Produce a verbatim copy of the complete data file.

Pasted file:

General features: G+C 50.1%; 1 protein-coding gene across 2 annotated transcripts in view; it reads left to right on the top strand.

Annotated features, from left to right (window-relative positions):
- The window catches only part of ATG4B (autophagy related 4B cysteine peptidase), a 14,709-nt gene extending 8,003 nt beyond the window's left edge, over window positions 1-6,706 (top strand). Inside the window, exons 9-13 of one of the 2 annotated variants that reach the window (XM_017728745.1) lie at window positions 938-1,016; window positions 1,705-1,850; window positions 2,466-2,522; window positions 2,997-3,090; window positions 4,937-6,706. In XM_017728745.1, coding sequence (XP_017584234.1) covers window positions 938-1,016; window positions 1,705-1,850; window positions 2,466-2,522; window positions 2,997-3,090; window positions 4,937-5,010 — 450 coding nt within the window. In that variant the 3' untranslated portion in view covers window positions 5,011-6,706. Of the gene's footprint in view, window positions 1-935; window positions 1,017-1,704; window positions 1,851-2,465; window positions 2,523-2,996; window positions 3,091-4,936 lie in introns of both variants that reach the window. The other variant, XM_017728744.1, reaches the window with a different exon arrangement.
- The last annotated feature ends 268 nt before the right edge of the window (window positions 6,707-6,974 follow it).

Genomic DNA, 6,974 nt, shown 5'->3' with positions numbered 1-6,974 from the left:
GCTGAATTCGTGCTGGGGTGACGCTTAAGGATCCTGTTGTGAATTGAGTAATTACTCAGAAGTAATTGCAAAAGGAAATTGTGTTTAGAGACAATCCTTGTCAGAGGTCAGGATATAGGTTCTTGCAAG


General features: G+C 50.1%; 1 protein-coding gene across 2 annotated transcripts in view; it reads left to right on the top strand.

Annotated features, from left to right (window-relative positions):
- The window catches only part of ATG4B (autophagy related 4B cysteine peptidase), a 14,709-nt gene extending 8,003 nt beyond the window's left edge, over window positions 1-6,706 (top strand). Inside the window, exons 9-13 of one of the 2 annotated variants that reach the window (XM_017728745.1) lie at window positions 938-1,016; window positions 1,705-1,850; window positions 2,466-2,522; window positions 2,997-3,090; window positions 4,937-6,706. In XM_017728745.1, coding sequence (XP_017584234.1) covers window positions 938-1,016; window positions 1,705-1,850; window positions 2,466-2,522; window positions 2,997-3,090; window positions 4,937-5,010 — 450 coding nt within the window. In that variant the 3' untranslated portion in view covers window positions 5,011-6,706. Of the gene's footprint in view, window positions 1-935; window positions 1,017-1,704; window positions 1,851-2,465; window positions 2,523-2,996; window positions 3,091-4,936 lie in introns of both variants that reach the window. The other variant, XM_017728744.1, reaches the window with a different exon arrangement.
- The last annotated feature ends 268 nt before the right edge of the window (window positions 6,707-6,974 follow it).

Genomic DNA, 6,974 nt, shown 5'->3' with positions numbered 1-6,974 from the left:
GCTGAATTCGTGCTGGGGTGACGCTTAAGGATCCTGTTGTGAATTGAGTAATTACTCAGAAGTAATTGCAAAAGGAAATTGTGTTTAGAGACAATCCTTGTCAGAGGTCAGGATATAGGTTCTTGCAAG